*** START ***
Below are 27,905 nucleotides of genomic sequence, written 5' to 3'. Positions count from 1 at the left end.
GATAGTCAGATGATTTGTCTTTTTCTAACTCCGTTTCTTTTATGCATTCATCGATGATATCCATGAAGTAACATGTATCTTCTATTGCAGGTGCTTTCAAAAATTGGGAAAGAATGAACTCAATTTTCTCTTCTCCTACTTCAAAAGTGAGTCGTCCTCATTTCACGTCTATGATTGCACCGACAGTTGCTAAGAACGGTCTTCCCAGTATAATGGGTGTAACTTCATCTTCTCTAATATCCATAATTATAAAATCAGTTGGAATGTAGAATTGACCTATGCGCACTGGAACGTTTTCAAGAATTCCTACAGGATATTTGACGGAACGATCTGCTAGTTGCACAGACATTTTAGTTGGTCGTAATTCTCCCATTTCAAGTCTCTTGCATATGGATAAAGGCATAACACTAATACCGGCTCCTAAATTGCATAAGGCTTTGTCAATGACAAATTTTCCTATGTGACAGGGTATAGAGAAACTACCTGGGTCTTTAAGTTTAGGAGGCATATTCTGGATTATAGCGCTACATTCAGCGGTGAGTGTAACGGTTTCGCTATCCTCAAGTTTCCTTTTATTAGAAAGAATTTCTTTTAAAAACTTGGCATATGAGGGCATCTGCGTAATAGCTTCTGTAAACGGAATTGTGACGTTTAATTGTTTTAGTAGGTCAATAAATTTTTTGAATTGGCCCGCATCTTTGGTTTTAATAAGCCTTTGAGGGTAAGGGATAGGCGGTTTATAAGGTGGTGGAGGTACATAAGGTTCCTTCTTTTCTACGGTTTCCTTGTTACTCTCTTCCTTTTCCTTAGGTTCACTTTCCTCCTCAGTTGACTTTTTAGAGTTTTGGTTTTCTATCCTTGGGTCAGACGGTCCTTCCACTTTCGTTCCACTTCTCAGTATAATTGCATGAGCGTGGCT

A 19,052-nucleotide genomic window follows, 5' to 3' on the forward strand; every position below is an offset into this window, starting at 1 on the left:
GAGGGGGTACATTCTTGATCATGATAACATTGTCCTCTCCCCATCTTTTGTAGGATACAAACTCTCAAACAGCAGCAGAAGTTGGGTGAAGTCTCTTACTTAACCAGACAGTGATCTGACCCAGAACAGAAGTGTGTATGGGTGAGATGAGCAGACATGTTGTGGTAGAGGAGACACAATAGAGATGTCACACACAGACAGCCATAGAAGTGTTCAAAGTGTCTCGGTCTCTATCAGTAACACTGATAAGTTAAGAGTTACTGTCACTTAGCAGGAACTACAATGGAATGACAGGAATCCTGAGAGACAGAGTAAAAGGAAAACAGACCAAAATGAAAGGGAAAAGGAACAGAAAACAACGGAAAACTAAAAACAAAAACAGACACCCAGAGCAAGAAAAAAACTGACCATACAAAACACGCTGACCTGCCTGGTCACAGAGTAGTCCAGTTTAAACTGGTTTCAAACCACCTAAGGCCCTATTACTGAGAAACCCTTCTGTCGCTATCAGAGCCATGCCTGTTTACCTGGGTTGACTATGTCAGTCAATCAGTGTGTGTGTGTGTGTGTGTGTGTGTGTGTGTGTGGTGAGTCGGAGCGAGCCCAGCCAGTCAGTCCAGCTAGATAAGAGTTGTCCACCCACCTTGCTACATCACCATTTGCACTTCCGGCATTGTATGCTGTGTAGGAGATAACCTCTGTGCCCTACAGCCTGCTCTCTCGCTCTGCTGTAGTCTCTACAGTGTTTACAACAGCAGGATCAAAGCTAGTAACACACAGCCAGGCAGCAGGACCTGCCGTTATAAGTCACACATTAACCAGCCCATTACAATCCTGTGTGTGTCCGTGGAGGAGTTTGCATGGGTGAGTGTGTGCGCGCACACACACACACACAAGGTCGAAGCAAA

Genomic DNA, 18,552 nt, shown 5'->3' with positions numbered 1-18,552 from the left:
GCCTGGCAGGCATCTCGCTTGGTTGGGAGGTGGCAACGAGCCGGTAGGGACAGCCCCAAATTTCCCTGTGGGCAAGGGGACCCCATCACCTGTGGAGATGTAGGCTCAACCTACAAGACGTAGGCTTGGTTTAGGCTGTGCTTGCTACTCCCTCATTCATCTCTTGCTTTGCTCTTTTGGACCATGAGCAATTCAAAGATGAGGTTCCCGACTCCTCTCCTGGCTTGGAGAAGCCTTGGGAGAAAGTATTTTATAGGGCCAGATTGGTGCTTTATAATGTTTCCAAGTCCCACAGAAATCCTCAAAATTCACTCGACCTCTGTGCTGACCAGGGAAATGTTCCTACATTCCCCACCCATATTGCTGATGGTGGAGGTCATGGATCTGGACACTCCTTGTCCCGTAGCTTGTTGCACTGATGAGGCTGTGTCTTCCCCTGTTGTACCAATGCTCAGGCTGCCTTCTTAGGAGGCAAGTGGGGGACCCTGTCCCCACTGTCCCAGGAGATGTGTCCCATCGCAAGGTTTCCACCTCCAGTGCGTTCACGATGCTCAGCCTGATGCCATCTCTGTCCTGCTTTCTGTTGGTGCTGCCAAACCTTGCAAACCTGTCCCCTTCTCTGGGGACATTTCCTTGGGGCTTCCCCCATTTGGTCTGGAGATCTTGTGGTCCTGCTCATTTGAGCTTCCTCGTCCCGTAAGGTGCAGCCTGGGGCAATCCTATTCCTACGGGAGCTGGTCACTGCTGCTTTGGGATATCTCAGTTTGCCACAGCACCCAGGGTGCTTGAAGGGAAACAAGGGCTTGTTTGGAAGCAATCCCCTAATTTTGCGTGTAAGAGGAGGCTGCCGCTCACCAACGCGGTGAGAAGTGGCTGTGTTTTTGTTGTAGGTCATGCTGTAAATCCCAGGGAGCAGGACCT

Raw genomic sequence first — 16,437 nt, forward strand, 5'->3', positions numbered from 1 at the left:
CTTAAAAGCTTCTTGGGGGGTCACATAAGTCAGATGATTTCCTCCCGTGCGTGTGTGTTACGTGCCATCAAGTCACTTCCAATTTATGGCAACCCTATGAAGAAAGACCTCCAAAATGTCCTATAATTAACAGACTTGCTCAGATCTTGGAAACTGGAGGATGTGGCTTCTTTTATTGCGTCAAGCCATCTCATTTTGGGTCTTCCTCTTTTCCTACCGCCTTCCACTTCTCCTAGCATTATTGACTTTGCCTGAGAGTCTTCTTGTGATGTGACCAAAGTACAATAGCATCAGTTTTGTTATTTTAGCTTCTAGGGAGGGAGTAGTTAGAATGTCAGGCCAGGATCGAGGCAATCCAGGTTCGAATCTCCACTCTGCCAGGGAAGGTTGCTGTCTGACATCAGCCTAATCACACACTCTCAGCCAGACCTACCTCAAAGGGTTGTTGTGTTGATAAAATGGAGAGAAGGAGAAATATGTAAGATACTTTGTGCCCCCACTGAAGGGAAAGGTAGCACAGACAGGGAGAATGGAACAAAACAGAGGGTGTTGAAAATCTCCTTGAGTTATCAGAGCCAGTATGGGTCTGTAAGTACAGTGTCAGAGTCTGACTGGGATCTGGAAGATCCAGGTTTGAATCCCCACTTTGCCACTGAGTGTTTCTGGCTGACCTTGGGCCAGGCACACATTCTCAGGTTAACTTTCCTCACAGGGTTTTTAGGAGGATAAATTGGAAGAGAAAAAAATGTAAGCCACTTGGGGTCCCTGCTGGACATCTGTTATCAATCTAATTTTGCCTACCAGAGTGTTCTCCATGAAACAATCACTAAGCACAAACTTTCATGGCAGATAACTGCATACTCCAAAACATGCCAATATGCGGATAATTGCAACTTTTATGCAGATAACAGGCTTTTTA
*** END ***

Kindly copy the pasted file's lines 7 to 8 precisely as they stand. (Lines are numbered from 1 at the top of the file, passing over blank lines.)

Raw genomic sequence first — 16,437 nt, forward strand, 5'->3', positions numbered from 1 at the left:
CTTAAAAGCTTCTTGGGGGGTCACATAAGTCAGATGATTTCCTCCCGTGCGTGTGTGTTACGTGCCATCAAGTCACTTCCAATTTATGGCAACCCTATGAAGAAAGACCTCCAAAATGTCCTATAATTAACAGACTTGCTCAGATCTTGGAAACTGGAGGATGTGGCTTCTTTTATTGCGTCAAGCCATCTCATTTTGGGTCTTCCTCTTTTCCTACCGCCTTCCACTTCTCCTAGCATTATTGACTTTGCCTGAGAGTCTTCTTGTGATGTGACCAAAGTACAATAGCATCAGTTTTGTTATTTTAGCTTCTAGGGAGGGAGTAGTTAGAATGTCAGGCCAGGATCGAGGCAATCCAGGTTCGAATCTCCACTCTGCCAGGGAAGGTTGCTGTCTGACATCAGCCTAATCACACACTCTCAGCCAGACCTACCTCAAAGGGTTGTTGTGTTGATAAAATGGAGAGAAGGAGAAATATGTAAGATACTTTGTGCCCCCACTGAAGGGAAAGGTAGCACAGACAGGGAGAATGGAACAAAACAGAGGGTGTTGAAAATCTCCTTGAGTTATCAGAGCCAGTATGGGTCTGTAAGTACAGTGTCAGAGTCTGACTGGGATCTGGAAGATCCAGGTTTGAATCCCCACTTTGCCACTGAGTGTTTCTGGCTGACCTTGGGCCAGGCACACATTCTCAGGTTAACTTTCCTCACAGGGTTTTTAGGAGGATAAATTGGAAGAGAAAAAAATGTAAGCCACTTGGGGTCCCTGCTGGACATCTGTTATCAATCTAATTTTGCCTACCAGAGTGTTCTCCATGAAACAATCACTAAGCACAAACTTTCATGGCAGATAACTGCATACTCCAAAACATGCCAATATGCGGATAATTGCAACTTTTATGCAGATAACAGGCTTTTTA